There’s a reason consumers frequently turn to credit cards to pay for purchases they can’t directly cover – it’s an easy way to complete a transaction and manage the payment aspect after the fact. But credit card purchases that aren’t fully refunded can be costly. Credit card companies are notorious for charging a lot of interest, and if you carry a balance long enough, you might end up spending more in interest than on the item you originally charged.
This is why “buy now, pay later” plans, or BNPL plans, have become a more popular option with consumers in recent years. These plans allow you to pay off a purchase in installments over a limited period – usually 12 weeks or less. But unlike credit cards, you don’t accrue interest on BNPL plan payments if you make them on time.
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Now the danger of subscribing to a BNPL plan is to fall behind on your payments. In this scenario, you not only risk interest and penalties on the amount you borrow, but also damage to your credit score.
But even if you manage to pay your BNPL plan purchases on time, signing up for one of these plans could still hurt your credit score. Here’s why.
It all depends on your credit history
There are different factors that go into calculating credit scores. Your payment history, for example, carries the most weight, and it shows how good a job you’re doing at paying your bills when you’re supposed to.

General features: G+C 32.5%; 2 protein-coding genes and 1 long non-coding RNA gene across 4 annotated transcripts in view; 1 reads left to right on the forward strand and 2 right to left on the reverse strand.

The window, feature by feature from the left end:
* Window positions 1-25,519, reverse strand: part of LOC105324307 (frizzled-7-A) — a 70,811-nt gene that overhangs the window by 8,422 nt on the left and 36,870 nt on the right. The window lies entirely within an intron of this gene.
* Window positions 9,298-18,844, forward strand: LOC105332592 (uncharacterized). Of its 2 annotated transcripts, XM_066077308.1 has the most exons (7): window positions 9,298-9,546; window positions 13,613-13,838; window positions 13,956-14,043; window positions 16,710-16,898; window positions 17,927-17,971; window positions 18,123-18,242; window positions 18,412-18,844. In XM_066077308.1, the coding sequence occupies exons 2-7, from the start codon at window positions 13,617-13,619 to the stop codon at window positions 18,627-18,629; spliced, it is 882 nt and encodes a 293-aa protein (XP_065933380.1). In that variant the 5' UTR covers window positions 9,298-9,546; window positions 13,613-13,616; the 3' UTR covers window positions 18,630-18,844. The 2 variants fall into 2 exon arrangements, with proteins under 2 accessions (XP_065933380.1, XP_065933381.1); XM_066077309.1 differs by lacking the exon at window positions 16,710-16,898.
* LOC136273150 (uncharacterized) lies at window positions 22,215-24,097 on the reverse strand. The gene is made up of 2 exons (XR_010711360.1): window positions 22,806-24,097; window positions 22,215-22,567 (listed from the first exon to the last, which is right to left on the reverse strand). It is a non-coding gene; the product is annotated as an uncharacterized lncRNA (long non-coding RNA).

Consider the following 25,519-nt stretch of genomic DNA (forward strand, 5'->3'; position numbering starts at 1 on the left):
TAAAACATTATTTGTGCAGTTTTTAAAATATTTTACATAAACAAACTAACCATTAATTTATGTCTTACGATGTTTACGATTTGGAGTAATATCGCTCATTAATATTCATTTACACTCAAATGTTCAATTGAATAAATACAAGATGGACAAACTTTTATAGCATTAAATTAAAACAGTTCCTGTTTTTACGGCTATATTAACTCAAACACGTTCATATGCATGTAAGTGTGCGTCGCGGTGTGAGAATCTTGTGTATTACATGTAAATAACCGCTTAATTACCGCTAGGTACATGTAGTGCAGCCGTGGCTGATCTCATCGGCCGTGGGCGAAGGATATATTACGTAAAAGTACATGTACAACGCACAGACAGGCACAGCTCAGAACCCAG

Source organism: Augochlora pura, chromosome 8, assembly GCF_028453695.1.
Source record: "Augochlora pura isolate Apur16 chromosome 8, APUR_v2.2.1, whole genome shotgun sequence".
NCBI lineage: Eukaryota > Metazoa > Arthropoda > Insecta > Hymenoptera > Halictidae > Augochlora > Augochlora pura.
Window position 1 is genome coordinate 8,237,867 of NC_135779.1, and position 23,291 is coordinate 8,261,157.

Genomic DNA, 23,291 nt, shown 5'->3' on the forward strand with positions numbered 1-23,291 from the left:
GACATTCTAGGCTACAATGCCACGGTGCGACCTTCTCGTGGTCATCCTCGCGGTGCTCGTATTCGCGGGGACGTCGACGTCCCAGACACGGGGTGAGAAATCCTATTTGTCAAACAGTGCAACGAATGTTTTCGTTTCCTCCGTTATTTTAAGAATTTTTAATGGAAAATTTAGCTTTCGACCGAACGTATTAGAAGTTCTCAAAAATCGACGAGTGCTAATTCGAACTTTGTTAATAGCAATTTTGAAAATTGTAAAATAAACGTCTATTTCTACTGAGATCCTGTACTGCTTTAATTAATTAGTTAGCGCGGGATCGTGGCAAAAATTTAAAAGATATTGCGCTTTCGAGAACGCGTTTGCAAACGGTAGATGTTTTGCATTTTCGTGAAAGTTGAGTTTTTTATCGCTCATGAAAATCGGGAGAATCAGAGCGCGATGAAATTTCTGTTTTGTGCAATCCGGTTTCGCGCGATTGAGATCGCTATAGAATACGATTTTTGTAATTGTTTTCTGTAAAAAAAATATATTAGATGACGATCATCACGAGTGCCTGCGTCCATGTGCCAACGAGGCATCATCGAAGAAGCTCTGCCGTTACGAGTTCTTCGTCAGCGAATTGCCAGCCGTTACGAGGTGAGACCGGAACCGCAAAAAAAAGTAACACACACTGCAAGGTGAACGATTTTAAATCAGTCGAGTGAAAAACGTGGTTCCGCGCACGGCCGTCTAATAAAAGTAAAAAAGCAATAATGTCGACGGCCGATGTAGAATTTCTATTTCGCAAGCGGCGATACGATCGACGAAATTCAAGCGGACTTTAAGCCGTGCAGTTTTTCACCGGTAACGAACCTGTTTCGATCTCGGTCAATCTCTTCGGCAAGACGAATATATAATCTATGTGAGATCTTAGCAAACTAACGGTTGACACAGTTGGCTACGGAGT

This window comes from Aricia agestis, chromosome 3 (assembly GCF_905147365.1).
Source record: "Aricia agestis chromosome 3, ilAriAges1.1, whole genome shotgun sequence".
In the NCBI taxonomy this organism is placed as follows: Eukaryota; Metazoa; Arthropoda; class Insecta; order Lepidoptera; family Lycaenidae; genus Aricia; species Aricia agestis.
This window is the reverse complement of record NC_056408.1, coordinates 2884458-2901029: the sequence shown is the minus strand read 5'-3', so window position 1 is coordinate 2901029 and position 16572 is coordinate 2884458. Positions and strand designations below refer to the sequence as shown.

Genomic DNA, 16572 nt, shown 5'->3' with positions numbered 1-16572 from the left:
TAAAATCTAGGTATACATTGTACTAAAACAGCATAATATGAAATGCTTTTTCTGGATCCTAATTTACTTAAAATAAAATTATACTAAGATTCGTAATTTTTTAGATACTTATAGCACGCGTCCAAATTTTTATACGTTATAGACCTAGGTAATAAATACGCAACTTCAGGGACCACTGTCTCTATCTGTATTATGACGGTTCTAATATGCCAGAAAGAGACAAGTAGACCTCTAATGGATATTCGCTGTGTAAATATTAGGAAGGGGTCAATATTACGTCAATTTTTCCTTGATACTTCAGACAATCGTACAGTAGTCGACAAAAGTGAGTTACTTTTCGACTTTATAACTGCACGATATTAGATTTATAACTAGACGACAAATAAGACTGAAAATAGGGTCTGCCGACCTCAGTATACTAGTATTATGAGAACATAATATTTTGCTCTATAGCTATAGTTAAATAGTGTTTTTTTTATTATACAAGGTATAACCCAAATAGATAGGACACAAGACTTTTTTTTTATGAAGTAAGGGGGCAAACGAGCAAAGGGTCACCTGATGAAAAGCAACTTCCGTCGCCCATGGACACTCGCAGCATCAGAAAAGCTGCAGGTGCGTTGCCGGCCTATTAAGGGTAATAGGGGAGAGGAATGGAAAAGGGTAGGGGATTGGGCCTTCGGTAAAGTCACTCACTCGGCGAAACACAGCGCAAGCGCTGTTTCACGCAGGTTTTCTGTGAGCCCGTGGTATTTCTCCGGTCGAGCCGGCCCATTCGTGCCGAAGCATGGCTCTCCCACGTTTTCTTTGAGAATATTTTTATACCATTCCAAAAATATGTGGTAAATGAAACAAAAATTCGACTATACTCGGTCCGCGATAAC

Another factor that goes into calculating your credit score is the length of your credit history. Having long-standing accounts in your name can boost your credit score, which is why you’ll often hear that it’s best not to cancel a credit card you’ve had for a long time but no longer use.
So how are BNPL plans factored in here? Well, the major credit bureaus work hard to incorporate BNPL plan activity into credit reports. And while it might work to your advantage if you pay in a timely manner, it could hurt you from a credit history perspective.
BNPL plans are, by nature, short-term loans. As mentioned, you will usually refund a BNPL purchase within three months. But when you pay off a loan and close that line of credit, it can lower the average age of your open accounts and potentially lower your credit score. This is even more likely to happen if you’re new to the working world and therefore don’t have many long-standing credit accounts in your name.
Let’s say you’ve had a credit card for 10 years and decide to pay for a purchase with a BNPL plan. Paying off that loan might not hurt your credit score as much if you have credit cards in your name that have been open for a decade. But if you only opened a credit card a month ago and you close a BNPL line of credit by repaying your purchase on time, it could have a negative impact on the length of your credit history – and on your overall score. .
Beware of BNPL packages
Although BNPL plans can be convenient, it is important to be aware of the impact they can have on your credit. Although you may think that paying off a loan is a good thing from a credit score perspective, it can sometimes lower your score. This is true whether you’re talking about a BNPL plan, a car loan, or any other line of credit you no longer have open.
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